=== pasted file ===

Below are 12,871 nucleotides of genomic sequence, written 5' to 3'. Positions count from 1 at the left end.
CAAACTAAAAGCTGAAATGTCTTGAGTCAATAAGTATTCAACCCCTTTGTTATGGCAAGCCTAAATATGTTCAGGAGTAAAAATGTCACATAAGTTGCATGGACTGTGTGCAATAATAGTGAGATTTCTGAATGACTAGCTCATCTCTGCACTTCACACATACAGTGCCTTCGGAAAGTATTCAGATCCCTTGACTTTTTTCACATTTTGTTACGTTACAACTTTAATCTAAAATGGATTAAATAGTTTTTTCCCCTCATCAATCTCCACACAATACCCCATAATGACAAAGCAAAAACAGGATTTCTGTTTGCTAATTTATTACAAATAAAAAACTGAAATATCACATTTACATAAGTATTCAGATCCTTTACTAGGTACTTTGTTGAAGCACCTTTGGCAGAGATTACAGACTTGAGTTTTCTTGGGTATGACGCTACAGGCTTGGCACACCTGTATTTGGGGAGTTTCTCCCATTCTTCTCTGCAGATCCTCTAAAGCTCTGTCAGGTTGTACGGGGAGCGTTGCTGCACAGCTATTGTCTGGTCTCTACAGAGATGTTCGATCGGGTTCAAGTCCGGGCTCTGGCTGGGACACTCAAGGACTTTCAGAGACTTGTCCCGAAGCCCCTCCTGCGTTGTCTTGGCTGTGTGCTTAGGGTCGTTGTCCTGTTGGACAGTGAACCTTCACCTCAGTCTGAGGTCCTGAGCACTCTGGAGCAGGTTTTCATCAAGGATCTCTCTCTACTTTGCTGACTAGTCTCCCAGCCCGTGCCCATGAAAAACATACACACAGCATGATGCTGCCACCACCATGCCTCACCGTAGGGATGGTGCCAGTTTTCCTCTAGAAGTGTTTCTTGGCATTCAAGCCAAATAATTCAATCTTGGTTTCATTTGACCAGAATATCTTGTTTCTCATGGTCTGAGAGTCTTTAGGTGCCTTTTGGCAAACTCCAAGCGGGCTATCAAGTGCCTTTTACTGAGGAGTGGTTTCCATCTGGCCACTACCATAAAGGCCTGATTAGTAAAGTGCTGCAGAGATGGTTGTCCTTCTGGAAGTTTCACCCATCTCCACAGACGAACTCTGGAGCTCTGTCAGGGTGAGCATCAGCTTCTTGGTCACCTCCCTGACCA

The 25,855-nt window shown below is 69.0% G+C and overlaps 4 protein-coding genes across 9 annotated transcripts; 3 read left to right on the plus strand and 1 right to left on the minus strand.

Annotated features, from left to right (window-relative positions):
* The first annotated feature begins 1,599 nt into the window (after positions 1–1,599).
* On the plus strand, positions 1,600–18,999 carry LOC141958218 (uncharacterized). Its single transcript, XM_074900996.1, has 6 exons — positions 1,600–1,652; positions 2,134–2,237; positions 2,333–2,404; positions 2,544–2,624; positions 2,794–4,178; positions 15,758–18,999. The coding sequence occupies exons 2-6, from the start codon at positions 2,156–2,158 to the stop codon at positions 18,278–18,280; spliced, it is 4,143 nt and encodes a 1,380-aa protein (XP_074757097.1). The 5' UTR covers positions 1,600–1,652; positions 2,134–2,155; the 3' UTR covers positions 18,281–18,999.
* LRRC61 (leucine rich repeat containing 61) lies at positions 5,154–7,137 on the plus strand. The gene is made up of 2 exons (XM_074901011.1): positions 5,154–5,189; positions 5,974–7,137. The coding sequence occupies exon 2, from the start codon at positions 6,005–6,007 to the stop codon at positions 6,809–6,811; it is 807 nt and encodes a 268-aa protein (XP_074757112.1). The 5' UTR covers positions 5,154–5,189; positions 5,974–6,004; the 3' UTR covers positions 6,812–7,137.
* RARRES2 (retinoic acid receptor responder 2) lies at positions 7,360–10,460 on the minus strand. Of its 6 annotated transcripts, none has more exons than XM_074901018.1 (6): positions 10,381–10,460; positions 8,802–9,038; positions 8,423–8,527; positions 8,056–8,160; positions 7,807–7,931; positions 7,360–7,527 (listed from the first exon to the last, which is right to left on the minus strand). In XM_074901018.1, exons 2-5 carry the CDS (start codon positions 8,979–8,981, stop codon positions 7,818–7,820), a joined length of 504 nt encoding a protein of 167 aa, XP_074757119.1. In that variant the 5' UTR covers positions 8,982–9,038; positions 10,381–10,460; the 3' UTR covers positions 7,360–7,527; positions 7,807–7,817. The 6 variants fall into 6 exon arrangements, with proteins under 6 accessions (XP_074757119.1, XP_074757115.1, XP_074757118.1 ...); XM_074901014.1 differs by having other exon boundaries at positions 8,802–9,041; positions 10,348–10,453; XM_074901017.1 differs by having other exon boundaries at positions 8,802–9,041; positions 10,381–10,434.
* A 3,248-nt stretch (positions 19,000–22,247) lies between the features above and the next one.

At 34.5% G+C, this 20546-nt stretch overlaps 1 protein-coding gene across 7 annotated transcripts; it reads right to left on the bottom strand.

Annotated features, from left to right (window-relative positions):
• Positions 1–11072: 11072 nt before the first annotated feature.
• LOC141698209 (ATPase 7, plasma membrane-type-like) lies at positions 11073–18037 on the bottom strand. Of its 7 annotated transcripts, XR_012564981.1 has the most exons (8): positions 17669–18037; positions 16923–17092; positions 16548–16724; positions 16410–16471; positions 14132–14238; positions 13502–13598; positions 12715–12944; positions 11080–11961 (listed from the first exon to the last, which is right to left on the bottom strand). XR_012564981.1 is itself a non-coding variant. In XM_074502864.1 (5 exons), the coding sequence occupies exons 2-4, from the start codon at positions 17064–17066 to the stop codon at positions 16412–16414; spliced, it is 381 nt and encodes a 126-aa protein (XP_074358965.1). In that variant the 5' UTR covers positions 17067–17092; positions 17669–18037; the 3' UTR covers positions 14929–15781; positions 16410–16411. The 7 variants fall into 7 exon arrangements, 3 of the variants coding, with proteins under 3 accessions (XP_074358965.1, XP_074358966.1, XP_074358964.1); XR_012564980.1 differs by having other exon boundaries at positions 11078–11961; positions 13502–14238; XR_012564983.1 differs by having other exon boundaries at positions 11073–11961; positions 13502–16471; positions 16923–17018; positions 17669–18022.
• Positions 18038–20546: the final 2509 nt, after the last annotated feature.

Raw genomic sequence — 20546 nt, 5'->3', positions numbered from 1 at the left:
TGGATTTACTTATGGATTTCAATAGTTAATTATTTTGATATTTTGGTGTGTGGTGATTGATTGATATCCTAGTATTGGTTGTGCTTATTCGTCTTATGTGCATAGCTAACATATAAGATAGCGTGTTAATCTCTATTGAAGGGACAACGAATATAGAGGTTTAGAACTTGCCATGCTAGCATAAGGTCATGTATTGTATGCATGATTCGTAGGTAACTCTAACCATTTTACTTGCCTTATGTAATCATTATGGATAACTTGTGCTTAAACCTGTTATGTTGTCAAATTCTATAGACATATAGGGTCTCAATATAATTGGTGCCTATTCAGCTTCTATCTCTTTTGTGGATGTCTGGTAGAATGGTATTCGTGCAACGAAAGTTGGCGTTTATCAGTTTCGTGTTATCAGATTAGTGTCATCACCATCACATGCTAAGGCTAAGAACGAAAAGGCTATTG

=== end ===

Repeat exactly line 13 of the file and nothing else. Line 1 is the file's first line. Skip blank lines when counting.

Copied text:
• LOC141698209 (ATPase 7, plasma membrane-type-like) lies at positions 11073–18037 on the bottom strand. Of its 7 annotated transcripts, XR_012564981.1 has the most exons (8): positions 17669–18037; positions 16923–17092; positions 16548–16724; positions 16410–16471; positions 14132–14238; positions 13502–13598; positions 12715–12944; positions 11080–11961 (listed from the first exon to the last, which is right to left on the bottom strand). XR_012564981.1 is itself a non-coding variant. In XM_074502864.1 (5 exons), the coding sequence occupies exons 2-4, from the start codon at positions 17064–17066 to the stop codon at positions 16412–16414; spliced, it is 381 nt and encodes a 126-aa protein (XP_074358965.1). In that variant the 5' UTR covers positions 17067–17092; positions 17669–18037; the 3' UTR covers positions 14929–15781; positions 16410–16411. The 7 variants fall into 7 exon arrangements, 3 of the variants coding, with proteins under 3 accessions (XP_074358965.1, XP_074358966.1, XP_074358964.1); XR_012564980.1 differs by having other exon boundaries at positions 11078–11961; positions 13502–14238; XR_012564983.1 differs by having other exon boundaries at positions 11073–11961; positions 13502–16471; positions 16923–17018; positions 17669–18022.